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The Eleanor D. Wilson Museum | Hollins University

 

Past Exhibitions

2019 | 2018 | 2017 | 2016 | 2015 | 2014 | 2013 | 2012 | 2011 | 2010 |2009 | 2008 | 2007 | 2006 | 2005 | 2004

2019

Diane Edison
2019 Frances Niederer Artist-in-Residence
January 17 – April 28, 2019
EXTENDED THROUGH MAY 8

In 1986, Diane Edison began to focus on self-portraits and images of family members, co-workers, and friends. She has become well known for these intense, honest, larger-than-life, close-range portraits. Edison creates her work using color pencil on black paper. The intricately detailed works draw the viewer in for scrutiny, and offer an extreme psychological and physical depiction of the people within the artist’s circle.

Edison earned her BFA from the School of Visual Arts, New York, in 1976 and her MFA from the University of Pennsylvania in 1986. Edison has been a member of the faculty at the Lamar Dodd School of Art since 1992. Her college textbook, Dynamic Color Painting for the Beginner, was published in 2008 by Harry Abrams in New York City and simultaneously with Laurence King Ltd. in the United Kingdom.

Established by an anonymous donor in 1997, the endowed Frances Niederer Artist-in-Residence program allows the University to bring a nationally recognized artist to campus each academic year. In residence during the spring semester, the visiting artist creates work in a campus studio and teaches an art seminar open to all students.

diane edison

Diane Edison, Large Self-Portrait, 1993. Pastel on black paper. Courtesy of the artist and George Adams Gallery.

 

Power and Beauty: Women Artists from the Collection
January 22 – February 10, 2019

In 2005, the inaugural exhibition for the Eleanor D. Wilson Museum featured the powerful work of Carrie Mae Weems and culminated in the acquisition of a photograph from the artist’s Kitchen Table Series. To celebrate the past 15 years of hosting exhibits on the first floor of the Richard Wetherill Visual Arts Center and to honor museum benefactor Siddy Wilson, the museum presents an exhibition highlighting artwork from the museum’s collection by contemporary women artists.

matika wilbur

Matika Wilbur, Dr. Mary for Project 562, 2014-15. Copper photogravure. Museum purchase, 2018.018.

 

Momoyo Torimitsu: Somehow I Don't Feel Comfortable
February 14 - April 14, 2019

Installation artist Momoyo Torimitsu pushes the boundaries of viewer comfort and investigates the phenomenon of “cuteness syndrome” with oversized inflatable pink bunny rabbits. The artist writes, “A bunny is one of the stereotyped images of cuteness: an innocent, pure, small something that should be protected… This oversized bunny I created that looks down on you doesn’t seem cute anymore – it’s kind of disturbing.”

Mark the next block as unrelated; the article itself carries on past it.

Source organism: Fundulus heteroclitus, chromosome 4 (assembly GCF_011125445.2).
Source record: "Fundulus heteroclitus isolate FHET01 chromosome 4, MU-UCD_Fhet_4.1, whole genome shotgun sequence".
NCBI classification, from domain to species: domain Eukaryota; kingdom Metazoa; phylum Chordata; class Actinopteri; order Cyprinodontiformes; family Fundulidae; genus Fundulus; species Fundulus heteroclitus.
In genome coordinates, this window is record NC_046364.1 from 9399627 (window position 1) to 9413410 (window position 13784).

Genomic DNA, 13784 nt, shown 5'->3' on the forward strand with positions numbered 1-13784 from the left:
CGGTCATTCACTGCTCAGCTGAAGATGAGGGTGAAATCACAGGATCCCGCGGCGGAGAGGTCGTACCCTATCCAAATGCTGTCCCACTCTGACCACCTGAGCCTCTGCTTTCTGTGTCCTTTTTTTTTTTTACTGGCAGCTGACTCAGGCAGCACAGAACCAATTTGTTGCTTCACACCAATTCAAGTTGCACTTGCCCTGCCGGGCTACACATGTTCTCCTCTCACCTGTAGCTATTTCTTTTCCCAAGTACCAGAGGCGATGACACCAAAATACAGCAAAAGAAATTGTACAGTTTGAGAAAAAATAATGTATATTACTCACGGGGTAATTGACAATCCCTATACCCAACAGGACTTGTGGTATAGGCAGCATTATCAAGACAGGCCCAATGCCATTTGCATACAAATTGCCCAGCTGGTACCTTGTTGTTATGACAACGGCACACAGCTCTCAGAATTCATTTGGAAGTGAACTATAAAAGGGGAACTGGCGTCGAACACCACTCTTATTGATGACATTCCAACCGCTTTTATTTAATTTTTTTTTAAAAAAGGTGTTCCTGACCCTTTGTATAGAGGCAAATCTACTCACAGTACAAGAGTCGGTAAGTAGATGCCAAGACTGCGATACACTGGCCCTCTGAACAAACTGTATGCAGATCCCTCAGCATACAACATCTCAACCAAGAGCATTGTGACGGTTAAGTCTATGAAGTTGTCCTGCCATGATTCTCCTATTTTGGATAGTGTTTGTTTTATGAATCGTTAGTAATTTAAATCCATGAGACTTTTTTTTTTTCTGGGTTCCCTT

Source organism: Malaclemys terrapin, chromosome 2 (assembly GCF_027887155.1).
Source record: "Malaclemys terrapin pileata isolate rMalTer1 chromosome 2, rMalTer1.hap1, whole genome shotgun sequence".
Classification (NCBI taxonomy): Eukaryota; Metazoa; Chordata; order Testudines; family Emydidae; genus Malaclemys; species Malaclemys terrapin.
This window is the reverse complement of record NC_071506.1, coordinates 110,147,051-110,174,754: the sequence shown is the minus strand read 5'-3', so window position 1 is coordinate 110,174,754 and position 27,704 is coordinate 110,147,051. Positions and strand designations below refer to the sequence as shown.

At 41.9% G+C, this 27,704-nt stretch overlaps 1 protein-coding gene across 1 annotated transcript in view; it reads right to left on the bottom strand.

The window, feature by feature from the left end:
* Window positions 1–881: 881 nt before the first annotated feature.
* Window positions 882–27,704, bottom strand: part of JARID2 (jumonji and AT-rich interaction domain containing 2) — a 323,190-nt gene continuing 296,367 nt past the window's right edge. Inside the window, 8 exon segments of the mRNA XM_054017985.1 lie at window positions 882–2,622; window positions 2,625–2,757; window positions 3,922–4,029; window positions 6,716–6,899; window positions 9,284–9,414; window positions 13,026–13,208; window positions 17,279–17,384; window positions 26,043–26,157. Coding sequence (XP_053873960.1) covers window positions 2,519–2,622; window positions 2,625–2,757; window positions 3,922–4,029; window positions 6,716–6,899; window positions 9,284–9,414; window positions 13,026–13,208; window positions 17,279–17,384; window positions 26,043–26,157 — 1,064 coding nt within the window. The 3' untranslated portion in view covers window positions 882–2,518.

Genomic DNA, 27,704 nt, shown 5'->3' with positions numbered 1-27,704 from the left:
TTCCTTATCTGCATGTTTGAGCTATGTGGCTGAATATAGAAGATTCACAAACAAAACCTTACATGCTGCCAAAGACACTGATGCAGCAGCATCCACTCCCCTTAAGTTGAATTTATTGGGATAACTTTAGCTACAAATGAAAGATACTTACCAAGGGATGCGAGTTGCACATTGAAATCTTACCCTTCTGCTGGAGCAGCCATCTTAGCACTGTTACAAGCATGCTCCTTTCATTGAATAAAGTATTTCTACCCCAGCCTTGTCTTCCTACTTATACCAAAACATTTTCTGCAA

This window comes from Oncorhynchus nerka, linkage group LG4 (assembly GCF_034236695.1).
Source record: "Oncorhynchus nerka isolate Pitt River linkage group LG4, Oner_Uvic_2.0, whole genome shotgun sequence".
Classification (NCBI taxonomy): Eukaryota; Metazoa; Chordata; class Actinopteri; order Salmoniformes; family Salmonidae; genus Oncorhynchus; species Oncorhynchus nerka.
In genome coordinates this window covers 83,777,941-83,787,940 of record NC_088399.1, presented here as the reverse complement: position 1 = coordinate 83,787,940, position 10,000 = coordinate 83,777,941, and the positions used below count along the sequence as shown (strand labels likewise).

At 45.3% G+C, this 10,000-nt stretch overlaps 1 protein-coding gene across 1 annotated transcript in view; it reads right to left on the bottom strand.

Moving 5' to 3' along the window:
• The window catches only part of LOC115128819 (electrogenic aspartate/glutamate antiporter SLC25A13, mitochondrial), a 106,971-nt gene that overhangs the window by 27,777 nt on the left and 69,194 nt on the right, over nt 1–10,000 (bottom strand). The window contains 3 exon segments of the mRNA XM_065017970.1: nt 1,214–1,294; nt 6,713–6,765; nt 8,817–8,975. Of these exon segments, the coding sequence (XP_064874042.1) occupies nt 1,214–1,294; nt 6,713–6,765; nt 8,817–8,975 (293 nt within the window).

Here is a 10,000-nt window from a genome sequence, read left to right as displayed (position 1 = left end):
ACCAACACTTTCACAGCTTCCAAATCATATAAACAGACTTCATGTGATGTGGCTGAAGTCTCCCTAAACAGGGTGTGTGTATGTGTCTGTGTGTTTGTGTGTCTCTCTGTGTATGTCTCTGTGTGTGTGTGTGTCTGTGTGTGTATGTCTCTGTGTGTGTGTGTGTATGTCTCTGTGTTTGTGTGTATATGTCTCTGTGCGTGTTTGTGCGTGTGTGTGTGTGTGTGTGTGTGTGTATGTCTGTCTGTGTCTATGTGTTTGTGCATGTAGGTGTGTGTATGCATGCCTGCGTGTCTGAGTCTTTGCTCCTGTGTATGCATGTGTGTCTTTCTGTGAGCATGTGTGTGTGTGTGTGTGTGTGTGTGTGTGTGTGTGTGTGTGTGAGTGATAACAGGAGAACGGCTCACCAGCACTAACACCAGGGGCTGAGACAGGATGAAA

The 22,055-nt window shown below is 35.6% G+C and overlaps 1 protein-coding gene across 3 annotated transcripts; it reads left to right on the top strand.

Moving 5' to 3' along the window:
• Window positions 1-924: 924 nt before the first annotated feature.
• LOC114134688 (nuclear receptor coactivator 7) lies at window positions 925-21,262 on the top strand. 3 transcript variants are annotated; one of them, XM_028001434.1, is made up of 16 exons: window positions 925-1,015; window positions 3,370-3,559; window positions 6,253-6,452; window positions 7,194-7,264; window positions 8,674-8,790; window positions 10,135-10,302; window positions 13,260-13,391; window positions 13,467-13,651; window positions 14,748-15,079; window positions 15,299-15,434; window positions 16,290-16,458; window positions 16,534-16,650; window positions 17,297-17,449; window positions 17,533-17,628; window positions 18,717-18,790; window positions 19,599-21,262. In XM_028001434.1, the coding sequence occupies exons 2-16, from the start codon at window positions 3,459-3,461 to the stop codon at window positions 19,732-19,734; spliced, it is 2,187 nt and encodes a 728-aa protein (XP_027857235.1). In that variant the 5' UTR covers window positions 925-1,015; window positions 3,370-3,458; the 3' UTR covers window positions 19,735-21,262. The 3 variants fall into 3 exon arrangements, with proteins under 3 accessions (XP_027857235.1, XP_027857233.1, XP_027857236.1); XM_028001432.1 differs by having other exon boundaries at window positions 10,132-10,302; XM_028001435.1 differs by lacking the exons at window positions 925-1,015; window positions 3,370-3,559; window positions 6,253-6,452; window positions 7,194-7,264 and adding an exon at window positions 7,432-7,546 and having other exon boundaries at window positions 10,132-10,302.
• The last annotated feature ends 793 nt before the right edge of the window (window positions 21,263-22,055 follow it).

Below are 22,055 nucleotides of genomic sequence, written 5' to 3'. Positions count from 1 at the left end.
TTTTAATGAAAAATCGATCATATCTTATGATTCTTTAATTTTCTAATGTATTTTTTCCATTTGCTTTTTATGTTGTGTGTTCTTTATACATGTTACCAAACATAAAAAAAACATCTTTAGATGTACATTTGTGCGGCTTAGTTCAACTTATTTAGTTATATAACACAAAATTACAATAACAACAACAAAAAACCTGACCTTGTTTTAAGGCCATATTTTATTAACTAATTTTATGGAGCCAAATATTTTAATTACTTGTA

Torimitsu works in a variety of forms, including sculpture, installation, video, photographs, performance, and site-specific projects. Her work is inspired by the hypocritical imagery of corporate culture and media stereotypes of cuteness and happiness, reexamined through the lenses of irony and humor. Born in Japan, Torimitsu earned her BA from Tama Art University in Tokyo. She has lived and worked in New York since 1996, when she joined the P.S. 1 International Studio Program. Torimitsu received grants from Rema Hort Foundation and Asian Cultural Council, and she completed residencies with Art Omi International in Ghent, NY, and ISEA in collaboration with National University of Singapore’s computer science laboratory. Torimitsu has had numerous solo and group exhibitions and installations nationally and abroad. This exhibition is sponsored in part by the City of Roanoke through the Roanoke Arts Commission.

#howcuteistoocute?

momoyo torimitsu

Momoyo Torimitsu, Somehow I Don't Feel Comfortable, 2000. Inflatable nylon balloons. Courtesy of the artist and Misa Shin Gallery, Tokyo, Japan. Photo by Kioko Keizo.

 

20th Century Photographs from the Rugaber Collection
February 21 - April 28, 2019

This exhibition presents 53 black-and-white works by prominent 20th century photographers and loaned to the museum by Walter and Sally Rugaber. The collection includes landscape, architectural, and portrait photography that showcases life in the late 19th and 20th centuries. It features historic photographs from the Farm Security Administration (FSA) including work by Dorothea Lange, Walker Evans, Arthur Rothstein, Marion Post Wolcott, Ben Shahn, and others. The collection also includes photographs by Eugene Atget, Lewis Hine, Alfred Stieglitz, Ansel Adams, Danny Lyon, Sally Mann, and many more.

Walter and Sally Rugaber are longtime supporters of the arts in the Roanoke valley. They each began their respective careers in journalism and met while working at the Atlanta Journal. They have lived in southwest Virginia since 1982, during which time Mr. Rugaber worked as publisher and president of the Roanoke Times and Landmark Publishing Group. Additionally, Mr. Rugaber was a Trustee on the Hollins University Board from 1993-2007, and served as the university’s interim president in 2001-02. While on a visit to Santa Fe, NM, the Rugabers purchased their first photograph from the FSA era. The Rugabers note, “We certainly didn’t intend to become ‘collectors’… somewhere in there decided we loved those scenes from the 30s and wanted more of them.”

This exhibit is sponsored in part by the City of Roanoke through the Roanoke Arts Commission.

rugaber

Marion Post Wolcott, Negro Man Entering Movie Theater to “Colored” Section, Belzoni, Mississippi, 1939. Photograph. Courtesy of Walter and Sally Rugaber. Photo by Kyra Schmidt.

 

 

Hollins University
Eleanor D. Wilson Museum at Hollins University
Box 9679 : 8009 Fishburn Drive : Roanoke, VA 24020
(540) 362-6532 • wilsonmuseum@hollins.edu
HOURS
Tues-Sun: 12-5 pm
Thurs: 12-8 pm
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